Still, opposition party Civic United Front (CUF) insists that they won the election against ruling party Chama Cha Mapinduzi, and these tensions have bubbled over into many households, with husbands reportedly abandoning their families over politics.

However, while the Zanzibar election “remains undecided,” the future of some families is not.

According to Tanzania Media Women’s Association Coordinator Mzuri Issa, the Zanzibar Female Lawyers Association, and Zanzibar’s Mwanakerekwe District Kadhi Court, 47 women were divorced by their husbands for voting against their husband’s wishes.

In fact, the elections became such a hotly contested issue in the archipelago that some women have admitted that they did not take part in the election due to the threat of divorce and/or violence if they participated.

Issa explains, “Some of the women were not allowed by their husband to vote but those who refused to see their right trampled on were either divorced or abandoned.”

And one unnamed woman told Zanzibar’s Daily Newspaper, “I thought it was just normal and free in a democracy to differ in politics. But unfortunately, my husband was adamant to the end and decided to divorce me. He has even decided not to bring basic needs to our young children.”

The article was published on Face2Face Africa.

(Reuters) Zuma’s firing of South African finance minister dismays investors, ANC supporters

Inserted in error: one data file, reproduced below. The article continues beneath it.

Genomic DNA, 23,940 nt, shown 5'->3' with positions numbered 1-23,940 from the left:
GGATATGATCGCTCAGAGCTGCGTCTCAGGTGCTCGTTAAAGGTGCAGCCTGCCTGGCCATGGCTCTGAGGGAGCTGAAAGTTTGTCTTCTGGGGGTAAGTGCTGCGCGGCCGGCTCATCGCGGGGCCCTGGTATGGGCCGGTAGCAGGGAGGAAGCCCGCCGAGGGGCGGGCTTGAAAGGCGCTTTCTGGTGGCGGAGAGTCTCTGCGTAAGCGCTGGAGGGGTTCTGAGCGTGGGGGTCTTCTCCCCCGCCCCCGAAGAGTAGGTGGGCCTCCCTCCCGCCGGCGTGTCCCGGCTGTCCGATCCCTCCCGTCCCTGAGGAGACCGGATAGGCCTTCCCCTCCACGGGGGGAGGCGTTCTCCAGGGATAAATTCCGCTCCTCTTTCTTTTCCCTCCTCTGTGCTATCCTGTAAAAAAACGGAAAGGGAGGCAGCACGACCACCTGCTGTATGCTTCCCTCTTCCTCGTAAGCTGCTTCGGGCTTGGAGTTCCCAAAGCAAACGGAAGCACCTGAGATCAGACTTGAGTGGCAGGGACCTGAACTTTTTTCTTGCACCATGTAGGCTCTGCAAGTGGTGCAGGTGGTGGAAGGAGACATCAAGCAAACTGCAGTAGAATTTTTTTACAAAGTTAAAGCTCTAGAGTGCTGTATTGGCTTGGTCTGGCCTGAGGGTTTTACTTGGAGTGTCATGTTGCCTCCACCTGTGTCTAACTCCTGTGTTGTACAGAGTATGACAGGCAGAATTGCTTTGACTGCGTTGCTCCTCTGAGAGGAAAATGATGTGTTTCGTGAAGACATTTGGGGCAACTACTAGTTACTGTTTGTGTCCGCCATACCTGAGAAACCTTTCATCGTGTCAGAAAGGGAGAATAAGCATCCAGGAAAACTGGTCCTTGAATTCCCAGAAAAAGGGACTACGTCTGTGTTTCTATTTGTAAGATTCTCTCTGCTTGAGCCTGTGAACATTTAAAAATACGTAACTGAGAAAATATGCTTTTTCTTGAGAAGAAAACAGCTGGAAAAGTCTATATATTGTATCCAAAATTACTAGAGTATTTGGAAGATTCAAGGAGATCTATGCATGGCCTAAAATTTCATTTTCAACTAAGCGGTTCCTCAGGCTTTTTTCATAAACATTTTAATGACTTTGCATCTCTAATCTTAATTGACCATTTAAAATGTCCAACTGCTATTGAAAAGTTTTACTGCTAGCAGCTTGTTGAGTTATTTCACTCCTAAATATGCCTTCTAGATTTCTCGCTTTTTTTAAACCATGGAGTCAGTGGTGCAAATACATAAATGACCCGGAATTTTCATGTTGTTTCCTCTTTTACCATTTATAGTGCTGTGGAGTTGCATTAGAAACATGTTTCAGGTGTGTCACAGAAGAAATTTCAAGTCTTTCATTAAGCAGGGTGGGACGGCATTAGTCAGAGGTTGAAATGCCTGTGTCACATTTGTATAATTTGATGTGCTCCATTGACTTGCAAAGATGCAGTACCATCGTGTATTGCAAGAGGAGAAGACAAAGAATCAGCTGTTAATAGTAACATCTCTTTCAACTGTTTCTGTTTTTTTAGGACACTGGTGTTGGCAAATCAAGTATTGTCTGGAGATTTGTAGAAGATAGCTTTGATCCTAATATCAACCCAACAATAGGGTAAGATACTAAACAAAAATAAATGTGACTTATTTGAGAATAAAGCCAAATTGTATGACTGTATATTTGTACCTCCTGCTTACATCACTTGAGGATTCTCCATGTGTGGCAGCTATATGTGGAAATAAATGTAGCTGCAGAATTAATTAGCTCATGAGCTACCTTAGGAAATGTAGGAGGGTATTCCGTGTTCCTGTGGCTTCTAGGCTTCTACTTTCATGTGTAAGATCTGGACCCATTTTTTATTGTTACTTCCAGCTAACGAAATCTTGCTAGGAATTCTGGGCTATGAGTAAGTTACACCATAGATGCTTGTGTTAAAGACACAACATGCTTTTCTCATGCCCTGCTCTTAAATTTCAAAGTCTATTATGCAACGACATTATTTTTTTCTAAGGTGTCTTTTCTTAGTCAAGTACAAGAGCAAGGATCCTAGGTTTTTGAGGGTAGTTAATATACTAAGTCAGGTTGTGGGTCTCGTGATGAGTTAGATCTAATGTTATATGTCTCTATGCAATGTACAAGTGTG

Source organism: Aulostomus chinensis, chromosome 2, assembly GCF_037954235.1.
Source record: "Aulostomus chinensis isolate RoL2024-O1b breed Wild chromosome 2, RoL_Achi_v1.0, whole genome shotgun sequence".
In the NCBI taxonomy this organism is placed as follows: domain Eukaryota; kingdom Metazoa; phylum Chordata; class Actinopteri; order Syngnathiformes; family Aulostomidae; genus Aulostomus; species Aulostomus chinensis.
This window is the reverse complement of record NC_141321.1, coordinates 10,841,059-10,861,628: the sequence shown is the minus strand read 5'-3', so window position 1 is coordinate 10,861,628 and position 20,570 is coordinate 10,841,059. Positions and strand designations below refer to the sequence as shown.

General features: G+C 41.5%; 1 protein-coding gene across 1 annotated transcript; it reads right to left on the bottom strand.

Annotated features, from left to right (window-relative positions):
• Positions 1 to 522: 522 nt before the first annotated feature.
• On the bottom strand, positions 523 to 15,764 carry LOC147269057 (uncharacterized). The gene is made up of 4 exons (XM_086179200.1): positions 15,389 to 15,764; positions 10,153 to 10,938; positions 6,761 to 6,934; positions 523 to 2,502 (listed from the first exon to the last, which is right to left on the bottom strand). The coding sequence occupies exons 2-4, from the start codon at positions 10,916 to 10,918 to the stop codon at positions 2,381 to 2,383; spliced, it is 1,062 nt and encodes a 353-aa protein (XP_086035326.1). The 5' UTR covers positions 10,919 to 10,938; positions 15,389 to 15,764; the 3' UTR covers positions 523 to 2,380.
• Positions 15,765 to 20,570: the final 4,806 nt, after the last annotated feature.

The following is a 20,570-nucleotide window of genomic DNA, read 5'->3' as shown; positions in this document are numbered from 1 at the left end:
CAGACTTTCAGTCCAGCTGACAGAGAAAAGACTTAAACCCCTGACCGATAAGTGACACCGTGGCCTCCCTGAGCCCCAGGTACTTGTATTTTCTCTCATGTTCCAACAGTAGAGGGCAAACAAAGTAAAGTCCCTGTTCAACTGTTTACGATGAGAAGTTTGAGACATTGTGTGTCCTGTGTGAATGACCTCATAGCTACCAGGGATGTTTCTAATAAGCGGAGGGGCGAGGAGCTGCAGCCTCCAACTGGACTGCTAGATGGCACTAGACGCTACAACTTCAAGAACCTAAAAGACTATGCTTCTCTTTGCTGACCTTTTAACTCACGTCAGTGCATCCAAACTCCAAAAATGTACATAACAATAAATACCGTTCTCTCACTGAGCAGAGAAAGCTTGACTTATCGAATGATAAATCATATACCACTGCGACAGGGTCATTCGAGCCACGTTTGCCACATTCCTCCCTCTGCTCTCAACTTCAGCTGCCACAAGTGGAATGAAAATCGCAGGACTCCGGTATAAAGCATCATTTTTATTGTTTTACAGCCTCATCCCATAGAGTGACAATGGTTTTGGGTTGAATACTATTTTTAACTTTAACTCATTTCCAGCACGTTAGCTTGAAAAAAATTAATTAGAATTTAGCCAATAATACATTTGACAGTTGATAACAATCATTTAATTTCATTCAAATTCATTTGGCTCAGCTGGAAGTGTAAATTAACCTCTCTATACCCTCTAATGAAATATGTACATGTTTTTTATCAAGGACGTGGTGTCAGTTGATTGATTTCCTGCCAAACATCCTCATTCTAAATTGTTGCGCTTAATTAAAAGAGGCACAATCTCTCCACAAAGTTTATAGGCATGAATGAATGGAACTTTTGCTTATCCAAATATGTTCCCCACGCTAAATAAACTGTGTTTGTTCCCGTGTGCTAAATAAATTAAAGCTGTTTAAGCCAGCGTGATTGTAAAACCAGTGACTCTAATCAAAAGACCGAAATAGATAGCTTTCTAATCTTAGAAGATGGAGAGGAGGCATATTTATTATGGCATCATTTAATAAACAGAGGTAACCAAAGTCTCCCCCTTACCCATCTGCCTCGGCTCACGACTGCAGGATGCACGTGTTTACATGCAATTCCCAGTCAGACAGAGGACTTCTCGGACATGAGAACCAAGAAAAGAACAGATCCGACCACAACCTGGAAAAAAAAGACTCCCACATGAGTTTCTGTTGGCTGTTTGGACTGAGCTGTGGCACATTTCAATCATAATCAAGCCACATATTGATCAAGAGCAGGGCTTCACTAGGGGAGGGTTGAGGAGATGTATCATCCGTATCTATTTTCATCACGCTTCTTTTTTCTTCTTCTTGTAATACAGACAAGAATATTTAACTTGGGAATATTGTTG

Screen shot 2015-12-10 at 3.33.10 PMBy Joe Brock and Ed Cropley

JOHANNESBURG, Dec 10 South African President Jacob Zuma’s sacking of his respected finance minister in favour of a relative unknown has shocked investors and emboldened critics who say the 73-year-old is driving the economy to ruin.

Even some supporters of the African National Congress (ANC), Nelson Mandela’s erstwhile liberation movement that has ruled since the end of apartheid in 1994, expressed dismay about Wednesday’s appointment of a Zuma loyalist to the crucial post.

Zuma gave no details as to why on Wednesday he dismissed Nhlanhla Nene, who has overseen the Treasury for just under two years, other than to say he had “done well… during a difficult economic climate”.

Markets reacted unambiguously, with the rand plunging to a record low against the dollar, losing just over five percent since Nene was removed. The Johannesburg Stock Exchange’s banking index lost 13.5 percent on Thursday.

New Finance Minister David van Rooyen acknowledged he had taken on “a colossal assignment”.

Local media speculated this week that Nene might be on the chopping block after he rebuked Dudu Myeni, the chairwoman of state-owned South African Airways and a close ally of Zuma, for mismanaging a 1 billion rand ($67 million) deal with Airbus.

Myeni is executive chairwoman of Zuma’s charitable trust, the Jacob Zuma Foundation.

The main opposition party went on the attack. “It is clear that if you stand up to Zuma, you don’t stick around,” Mmusi Maimane, leader of the Democratic Alliance, told Reuters. “Zuma has reached new heights as a leader who puts himself ahead of his country and the economy.”

Zuma’s office did not respond to Reuters requests for comment. The ANC said in a statement it “notes and respects” the president’s decision.

“TOO MUCH CORRUPTION”

The sacking and the financial fallout hit a raw nerve with some ordinary South Africans. “With the rand getting battered like this, firing Nene is not the right move,” said Dominic Ratau, a 74-year-old pensioner and lifelong ANC loyalist, expressing his dissatisfaction with Zuma.